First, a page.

Bengaluru has become a death trap for citizens, whether we are walking on its dangerous footpaths or driving along its even more dangerous roads. Neither safety considerations nor aesthetics has gone into the laying of footpaths and roads.
After all, when have our elected representatives—be it corporators and honourable mayors or our even more honourable MLAs and ministers—have had time to think about the city and citizens. But one of the city’s foremost activists and thinkers, Ashwin Mahesh, has done what we elected those honourable people for: He conducted a simple exercise to envision what the city’s roads and pavements could and should look like, if only those building them paid a little attention to design and detail.
“We should try to get higher utility out of each public space by improving its design. We need to re-imagine these spaces in a way that meets specific goals – safety, ease of use and so on. The irony is that while this is already being done for many private spaces in the city by those who are developing them, the much larger public spaces are neglected,” says ABIDe member, Ashwin Mahesh, who has come out with his own concept of a public space, with a road, a bicycle lane and pavement for better movement of vehicles and pedestrian comfort in the city.
Having decided to contest the coming Assembly polls on a Loksatta party ticket from Bommanahalli, he has drawn up a Bommanahalli Action Plan to improve its civic infrastructure. Taking a picture of one of the circles in the area he has on paper visualised how the road, bicycle lane and footpath around it could fit in to provide equal comfort to commuters and pedestrians. The artistic impression is appealing with signals and signages and also allows vehicles to run smoothly even at the edge of the road, near the footpath.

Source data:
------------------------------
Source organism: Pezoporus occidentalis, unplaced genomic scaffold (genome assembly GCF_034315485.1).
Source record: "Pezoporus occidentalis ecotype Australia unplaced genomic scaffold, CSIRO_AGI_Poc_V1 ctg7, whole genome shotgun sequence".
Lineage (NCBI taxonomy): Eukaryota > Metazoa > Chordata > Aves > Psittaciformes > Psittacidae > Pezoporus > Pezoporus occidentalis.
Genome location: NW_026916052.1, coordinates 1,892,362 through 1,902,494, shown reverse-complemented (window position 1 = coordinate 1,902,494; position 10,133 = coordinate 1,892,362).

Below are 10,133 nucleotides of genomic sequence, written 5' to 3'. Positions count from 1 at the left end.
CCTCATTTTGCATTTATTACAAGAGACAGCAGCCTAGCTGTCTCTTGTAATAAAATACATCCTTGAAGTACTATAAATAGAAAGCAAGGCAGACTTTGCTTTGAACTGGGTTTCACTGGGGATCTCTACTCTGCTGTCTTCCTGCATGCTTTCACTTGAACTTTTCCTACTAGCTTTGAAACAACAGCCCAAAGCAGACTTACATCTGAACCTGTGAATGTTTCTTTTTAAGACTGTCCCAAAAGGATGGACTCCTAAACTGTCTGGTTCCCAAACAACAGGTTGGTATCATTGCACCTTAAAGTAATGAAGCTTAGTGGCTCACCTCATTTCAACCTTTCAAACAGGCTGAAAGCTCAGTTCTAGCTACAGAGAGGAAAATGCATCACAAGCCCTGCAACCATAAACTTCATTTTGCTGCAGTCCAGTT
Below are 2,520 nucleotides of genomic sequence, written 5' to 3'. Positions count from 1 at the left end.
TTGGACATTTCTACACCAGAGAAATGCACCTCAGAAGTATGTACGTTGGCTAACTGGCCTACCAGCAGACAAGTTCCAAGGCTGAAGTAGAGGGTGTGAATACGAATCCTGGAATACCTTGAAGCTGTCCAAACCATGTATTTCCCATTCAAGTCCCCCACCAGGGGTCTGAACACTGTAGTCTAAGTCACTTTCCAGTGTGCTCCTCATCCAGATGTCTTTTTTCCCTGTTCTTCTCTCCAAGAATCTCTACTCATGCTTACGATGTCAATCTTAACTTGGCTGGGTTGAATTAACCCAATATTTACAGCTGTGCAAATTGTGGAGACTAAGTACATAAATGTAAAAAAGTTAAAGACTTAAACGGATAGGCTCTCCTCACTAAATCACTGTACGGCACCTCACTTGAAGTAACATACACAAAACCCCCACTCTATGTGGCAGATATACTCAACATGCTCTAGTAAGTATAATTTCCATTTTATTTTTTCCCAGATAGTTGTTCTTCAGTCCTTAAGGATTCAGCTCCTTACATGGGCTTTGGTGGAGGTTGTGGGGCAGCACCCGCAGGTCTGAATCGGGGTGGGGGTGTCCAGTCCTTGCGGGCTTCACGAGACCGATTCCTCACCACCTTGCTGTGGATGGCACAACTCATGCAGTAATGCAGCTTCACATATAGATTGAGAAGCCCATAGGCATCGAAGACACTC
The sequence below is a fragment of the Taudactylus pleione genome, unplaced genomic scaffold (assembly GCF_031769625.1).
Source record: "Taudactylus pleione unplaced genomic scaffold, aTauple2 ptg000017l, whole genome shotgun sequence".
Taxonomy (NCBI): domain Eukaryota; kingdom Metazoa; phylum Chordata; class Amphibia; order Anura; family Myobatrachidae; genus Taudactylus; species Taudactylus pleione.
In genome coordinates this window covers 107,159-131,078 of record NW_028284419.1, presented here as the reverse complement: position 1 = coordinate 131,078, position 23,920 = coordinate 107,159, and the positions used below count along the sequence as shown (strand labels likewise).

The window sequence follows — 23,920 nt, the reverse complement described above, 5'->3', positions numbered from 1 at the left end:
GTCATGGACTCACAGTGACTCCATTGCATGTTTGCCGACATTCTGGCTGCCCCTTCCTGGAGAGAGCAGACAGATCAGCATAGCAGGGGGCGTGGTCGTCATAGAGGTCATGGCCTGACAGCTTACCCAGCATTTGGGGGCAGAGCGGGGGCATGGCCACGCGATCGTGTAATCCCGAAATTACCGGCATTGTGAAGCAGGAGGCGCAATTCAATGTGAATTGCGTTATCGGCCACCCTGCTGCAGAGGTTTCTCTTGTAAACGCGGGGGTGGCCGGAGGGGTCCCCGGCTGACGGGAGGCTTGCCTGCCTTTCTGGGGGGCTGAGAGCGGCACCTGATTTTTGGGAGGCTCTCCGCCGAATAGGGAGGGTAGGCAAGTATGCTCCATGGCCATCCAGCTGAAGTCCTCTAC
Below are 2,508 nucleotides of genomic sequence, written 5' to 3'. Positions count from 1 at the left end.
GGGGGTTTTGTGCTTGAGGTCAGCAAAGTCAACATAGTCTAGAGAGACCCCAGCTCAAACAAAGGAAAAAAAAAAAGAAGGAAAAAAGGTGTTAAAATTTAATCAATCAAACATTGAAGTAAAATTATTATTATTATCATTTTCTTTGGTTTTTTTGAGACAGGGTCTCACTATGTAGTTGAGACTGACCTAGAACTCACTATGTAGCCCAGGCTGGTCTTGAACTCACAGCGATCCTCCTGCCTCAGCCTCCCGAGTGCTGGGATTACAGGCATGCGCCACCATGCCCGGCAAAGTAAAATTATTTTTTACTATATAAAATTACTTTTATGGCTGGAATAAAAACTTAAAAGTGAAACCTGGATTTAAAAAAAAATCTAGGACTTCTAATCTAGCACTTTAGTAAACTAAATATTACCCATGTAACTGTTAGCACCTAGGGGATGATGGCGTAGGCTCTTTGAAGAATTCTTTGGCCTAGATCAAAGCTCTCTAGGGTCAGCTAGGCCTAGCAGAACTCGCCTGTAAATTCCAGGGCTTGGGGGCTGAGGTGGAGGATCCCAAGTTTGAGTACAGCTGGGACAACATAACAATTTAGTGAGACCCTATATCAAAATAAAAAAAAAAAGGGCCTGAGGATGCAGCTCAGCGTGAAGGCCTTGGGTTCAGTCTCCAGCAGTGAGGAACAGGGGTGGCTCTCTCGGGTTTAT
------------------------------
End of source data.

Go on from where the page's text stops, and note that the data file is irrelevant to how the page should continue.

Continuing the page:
“In 99 per cent of roads in the city, you can’t do this as there are craggy breaks in the road surface, pools of water and parked vehicles near the footpaths which reduce the effective width of the road. If attention is paid to these details, we’ll get much greater utility out of the existing space for vehicles, and still be able to accommodate non-motorised transport,” he says, pointing out that it is upto the BBMP to better utilise public spaces this way.
Chaos on roads? thank the politicos
While the BBMP , BDA and the state government spend crores every year on improving roads and pavements, hardly any mature planning has gone into their designing. The expertise of engineers, urban planners and consultants is hardly tapped to create better infrastructure for the city in keeping with its specific needs. The result has been chaos on the roads with traffic and pedestrians fighting for space on them.
Sadly, even when initiatives are taken in the city’s interests, they don’t last long. Take the bicycle lane that was developed in Jayanagar at huge cost , but which is now being used for parking of vehicles.
ABIDe member, Ashwin Mahesh notes that some of the “undesigned” spaces are used by various business interests with political connections. “Without breaking this nexus it will be difficult to bring these spaces back into public use,” he says.